Negotiation

Post-tender dealings with a bidder aimed at reaching a mutually acceptable contract.

Non-conforming Tender

Tenders that are outside the requirements set in the tender documents in form, content or delivery.

Partnering

In procurement, a close and collaborative arrangement between the Council and a supplier with a critical and long-term contribution to make to its core business. Recognition of interdependence and the sharing of information in a supportive environment characterise it. In a partnering relationship informal arrangements for cooperation supplement any formal procurement contract.

Preferred Supplier

A competent supplier of particular categories of goods and services selected through competitive arrangements as qualified to bid for the recurring requirements of the Council.

Preferred Supplier Agreement

A contract agreement under which a supplier will, during a specified period, provide supplies on specified terms after an order for a specified quantity of the supplies is given to the supplier.

Prime Contractor

An individual, company, firm or corporation that enters into a written agreement which commits it to perform work or furnish supplies, often by subcontracting whole or part of the work.

Procurement Framework

The Procurement Framework is a reference tool for selecting procurement methods in accordance with Council Policy.

Publicly Available Opportunity

Any tender that is not restricted and is freely available to any individual or organisation that wishes to make an offer.

Purchase Order

An official document used by the Council to order goods or services from a supplier created through the requisition system. A purchase order can create a contract through acceptance of a supplier's offer or it can be an offer that the supplier accepts.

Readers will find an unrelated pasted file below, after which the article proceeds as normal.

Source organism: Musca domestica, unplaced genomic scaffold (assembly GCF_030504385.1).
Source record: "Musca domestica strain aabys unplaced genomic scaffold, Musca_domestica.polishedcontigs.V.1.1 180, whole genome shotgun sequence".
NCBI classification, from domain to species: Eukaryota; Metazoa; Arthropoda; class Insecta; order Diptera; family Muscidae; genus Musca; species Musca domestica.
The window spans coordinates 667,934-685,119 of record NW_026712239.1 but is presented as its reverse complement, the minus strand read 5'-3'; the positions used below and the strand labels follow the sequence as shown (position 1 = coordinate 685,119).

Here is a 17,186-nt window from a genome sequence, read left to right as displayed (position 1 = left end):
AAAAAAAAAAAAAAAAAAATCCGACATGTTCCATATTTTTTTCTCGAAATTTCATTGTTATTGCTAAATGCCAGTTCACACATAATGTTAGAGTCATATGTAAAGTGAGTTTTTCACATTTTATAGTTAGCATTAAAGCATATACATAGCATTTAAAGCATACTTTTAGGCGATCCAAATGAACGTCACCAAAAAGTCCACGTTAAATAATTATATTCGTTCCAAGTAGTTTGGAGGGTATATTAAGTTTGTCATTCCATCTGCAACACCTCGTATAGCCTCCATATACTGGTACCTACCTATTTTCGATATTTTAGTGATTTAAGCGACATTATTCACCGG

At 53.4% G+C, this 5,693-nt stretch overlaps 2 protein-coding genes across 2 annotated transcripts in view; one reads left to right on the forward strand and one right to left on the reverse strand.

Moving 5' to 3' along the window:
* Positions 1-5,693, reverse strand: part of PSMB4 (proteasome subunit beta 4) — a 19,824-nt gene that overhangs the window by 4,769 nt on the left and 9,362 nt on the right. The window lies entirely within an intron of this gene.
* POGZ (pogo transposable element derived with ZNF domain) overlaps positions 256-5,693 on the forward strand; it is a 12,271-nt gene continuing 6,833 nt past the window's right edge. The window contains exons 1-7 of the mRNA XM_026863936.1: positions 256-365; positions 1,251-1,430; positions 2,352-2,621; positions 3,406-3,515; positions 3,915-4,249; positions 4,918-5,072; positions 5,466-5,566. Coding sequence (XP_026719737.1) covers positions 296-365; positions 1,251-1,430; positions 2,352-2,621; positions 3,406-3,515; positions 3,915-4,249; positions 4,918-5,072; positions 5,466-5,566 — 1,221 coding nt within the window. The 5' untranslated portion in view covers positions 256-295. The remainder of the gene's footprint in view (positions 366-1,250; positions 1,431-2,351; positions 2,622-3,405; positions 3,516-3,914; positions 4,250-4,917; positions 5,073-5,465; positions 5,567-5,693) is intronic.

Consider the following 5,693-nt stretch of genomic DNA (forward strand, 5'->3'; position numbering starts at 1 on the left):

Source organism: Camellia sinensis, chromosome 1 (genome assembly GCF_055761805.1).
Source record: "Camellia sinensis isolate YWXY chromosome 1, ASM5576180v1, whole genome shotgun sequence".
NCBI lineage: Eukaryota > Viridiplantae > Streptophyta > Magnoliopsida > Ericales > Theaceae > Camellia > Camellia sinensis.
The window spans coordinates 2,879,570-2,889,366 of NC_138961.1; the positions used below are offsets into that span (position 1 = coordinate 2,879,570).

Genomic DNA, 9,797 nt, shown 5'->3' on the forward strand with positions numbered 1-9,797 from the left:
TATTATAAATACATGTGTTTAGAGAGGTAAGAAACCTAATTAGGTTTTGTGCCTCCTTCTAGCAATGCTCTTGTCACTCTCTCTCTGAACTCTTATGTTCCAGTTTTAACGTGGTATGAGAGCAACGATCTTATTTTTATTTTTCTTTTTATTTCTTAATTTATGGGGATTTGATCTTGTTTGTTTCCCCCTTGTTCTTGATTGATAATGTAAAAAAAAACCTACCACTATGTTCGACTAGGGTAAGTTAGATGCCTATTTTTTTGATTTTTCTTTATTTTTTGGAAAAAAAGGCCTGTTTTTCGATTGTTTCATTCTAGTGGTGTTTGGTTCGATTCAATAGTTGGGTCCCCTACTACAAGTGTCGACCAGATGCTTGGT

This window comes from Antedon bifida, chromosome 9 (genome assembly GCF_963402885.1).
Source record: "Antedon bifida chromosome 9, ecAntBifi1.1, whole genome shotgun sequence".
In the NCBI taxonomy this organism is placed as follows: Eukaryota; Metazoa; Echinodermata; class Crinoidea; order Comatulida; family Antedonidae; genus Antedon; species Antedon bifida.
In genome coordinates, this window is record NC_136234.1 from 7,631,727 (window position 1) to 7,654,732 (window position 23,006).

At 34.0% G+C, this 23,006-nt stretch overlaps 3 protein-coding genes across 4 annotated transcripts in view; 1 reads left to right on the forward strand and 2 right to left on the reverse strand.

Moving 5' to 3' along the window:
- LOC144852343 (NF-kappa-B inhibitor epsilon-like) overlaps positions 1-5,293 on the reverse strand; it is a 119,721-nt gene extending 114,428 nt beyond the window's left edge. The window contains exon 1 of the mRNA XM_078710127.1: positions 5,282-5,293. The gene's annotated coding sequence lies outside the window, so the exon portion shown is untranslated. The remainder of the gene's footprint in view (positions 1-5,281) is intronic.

Re-engineering

The fundamental rethinking and radical redesign of processes to achieve improvements against measures of performance such as cost, quality, service and speed.

Regular Purchase

A 'regular' purchase is an item(s) that the Council purchases on a recurring basis (even though an individual Council buyer may only be purchasing it on an ad-hoc basis), ie. stationery, building supplies etc.

Relevant Newspapers

In relation to Council this means:

  • A Sydney metropolitan daily newspaper, and
  • Either or both of the following;
  1. A newspaper circulating in Council's local area
  2. A newspaper circulating in the district where potential suppliers are likely to be carrying on business or residing.

Request for Proposal (RFP)

This is used to encourage suppliers to propose solutions to meet desired outcomes or resolve problems where the fundamental nature of the solution is not. The purpose is to leave scope for variety and innovation in situations where there may be a range of viable options. Can also be referred to an 'Expression of Interest' or 'Invitation to Register Interest'.

Request for Tender (RFT)

This is primarily used to obtain bids for clearly defined, specific and higher-value requirements. RFTs can be invited from the public at large or confine them to one or more suppliers.

Selective Tendering

A method by which invitations to tender for a particular proposed contract are made following a public advertisement asking for Expression of Interest.

Service Contract

Provision of labour and technical knowledge only, or performance of a service.

Service-Level Agreement

An agreement between a service provider and a client to ensure delivery of consistent, appropriate and timely service quality to meet the business need.

Simple Procurement

Requires straightforward decisions, conducted under supervision in an environment where established routines, methods and procedures exist and only small degrees of risk are involved. Simple procurement involves requirements that are both simple and usually low in cost.

SSROC

Southern Sydney Regional Organisation of Councils.

Supplier